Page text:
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Effects Of Medical Cannabis Being Tested On Pets

DAVIS (CBS13) — Pot, for pets?

It's becoming a big trend for pet owners who claim medical cannabis is a more natural route for pain relief and anxiety.

The UC Davis School of Veterinary Medicine is conducting a first-of-its-kind survey to learn more about the effects of medical cannabis on pets.

ALSO READ: 90 Dogs Sickened, 15 Killed By Commercial Dog 'Bone Treats', FDA Warns

Pet owners say they aren't just using medical cannabis for cats and dogs, but also for horses, bird, and rabbits. It's being processed in the form of oil and treats.

Six-year-old "Ein" is one big ball of energy, Sometimes too much for Emily Duesbury to keep up with.

"One of the best investments I've made is starting to use CBD oil with him," said Emily.

CBD oil is extracted from the hemp plant.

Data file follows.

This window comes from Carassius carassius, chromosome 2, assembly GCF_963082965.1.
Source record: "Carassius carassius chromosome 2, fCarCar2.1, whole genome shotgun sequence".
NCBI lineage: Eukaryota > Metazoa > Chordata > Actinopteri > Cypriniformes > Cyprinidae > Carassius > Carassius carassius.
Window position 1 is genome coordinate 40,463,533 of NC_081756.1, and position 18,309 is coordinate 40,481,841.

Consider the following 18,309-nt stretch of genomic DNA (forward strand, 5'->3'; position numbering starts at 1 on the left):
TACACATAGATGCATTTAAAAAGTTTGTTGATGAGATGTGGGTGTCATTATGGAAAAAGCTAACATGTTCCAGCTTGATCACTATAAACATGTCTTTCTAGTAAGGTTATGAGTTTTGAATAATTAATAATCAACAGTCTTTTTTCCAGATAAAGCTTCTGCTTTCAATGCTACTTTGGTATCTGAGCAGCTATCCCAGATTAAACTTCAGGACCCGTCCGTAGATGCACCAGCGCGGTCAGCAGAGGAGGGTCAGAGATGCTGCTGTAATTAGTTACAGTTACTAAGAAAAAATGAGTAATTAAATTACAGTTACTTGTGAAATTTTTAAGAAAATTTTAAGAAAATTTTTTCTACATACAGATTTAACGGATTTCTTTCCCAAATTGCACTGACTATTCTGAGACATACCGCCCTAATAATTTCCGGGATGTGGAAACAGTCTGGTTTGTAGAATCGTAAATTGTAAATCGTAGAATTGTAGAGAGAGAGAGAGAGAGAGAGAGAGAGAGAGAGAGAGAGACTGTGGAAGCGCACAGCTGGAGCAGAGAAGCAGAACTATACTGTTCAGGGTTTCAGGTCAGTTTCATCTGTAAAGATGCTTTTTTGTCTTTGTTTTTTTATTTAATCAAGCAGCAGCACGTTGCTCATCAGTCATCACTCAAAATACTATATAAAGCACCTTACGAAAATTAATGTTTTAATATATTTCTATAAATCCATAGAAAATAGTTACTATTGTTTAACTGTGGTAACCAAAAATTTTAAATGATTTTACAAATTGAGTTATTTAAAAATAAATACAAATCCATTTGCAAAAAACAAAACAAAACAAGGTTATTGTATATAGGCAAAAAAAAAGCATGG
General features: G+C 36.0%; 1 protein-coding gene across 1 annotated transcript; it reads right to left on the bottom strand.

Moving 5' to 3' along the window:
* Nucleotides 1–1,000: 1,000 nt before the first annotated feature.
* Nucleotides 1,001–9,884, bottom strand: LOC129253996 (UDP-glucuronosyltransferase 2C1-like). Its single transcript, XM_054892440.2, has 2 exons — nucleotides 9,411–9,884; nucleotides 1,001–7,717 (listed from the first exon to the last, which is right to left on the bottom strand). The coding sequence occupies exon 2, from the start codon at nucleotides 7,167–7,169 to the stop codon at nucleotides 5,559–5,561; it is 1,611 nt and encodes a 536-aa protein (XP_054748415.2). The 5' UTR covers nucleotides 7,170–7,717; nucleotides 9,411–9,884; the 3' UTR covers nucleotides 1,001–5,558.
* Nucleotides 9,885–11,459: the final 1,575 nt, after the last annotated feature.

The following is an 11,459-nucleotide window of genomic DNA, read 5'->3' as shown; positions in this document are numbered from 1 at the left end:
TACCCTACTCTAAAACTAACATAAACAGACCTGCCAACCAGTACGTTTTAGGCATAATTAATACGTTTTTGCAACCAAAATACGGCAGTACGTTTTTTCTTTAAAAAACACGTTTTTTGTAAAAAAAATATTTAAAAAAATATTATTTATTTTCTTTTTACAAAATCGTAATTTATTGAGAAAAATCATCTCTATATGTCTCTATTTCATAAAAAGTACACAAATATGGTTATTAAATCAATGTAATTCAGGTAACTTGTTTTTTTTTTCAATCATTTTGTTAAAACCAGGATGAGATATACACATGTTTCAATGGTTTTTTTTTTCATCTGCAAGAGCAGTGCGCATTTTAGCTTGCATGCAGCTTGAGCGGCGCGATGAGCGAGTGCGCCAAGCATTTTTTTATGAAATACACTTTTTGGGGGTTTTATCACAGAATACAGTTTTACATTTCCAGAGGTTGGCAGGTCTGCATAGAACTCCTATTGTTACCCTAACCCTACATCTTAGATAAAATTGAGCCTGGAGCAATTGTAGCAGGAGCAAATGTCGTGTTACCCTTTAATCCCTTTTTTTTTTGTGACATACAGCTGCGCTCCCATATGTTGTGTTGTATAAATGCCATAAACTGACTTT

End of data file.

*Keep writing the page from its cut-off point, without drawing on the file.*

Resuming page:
Emily uses it on her four-legged pup at least twice a day, not just for his anxiety, but to also help with pain.

"We've noticed that he doesn't hop and skip as much, he has an easier time taking longer walks," Emily said.

SURVEY: Pet Cannabis Use Survey

"Unfortunately we don't have a lot of research that has been published on the doses that are appropriate in animals," said Dr. Jamie Peyton, with UC Davis.

Dr. Peyton recently launched a survey to begin researching the effects of medical cannabis in pets.

"What are they seeing, what benefits are they seeing, and what side effects so we can get information," described Dr. Peyton.

So far, about 400 pet owners responded, these were the top reasons why they say they chose the greener alternative:

"Pain control, anxiety, seizure disorders," listed Dr. Peyton.

CBD oil and treats are a hot item at the Western Feed and Pet Supply in Sacramento.

"We go through them once a week, we have people ask about them almost every time they come to the counter," said Ian Powell, an employee at the pet supply.

According to Powell, the oil is non-psychoactive, which means your pet won't get high.

Pet owners like Emily who swear by the benefits of CBD are now paving the way for big changes in veterinary medicine.

The UC Davis School of Veterinary Medicine wants to hear from more pet owners; the survey is anonymous.

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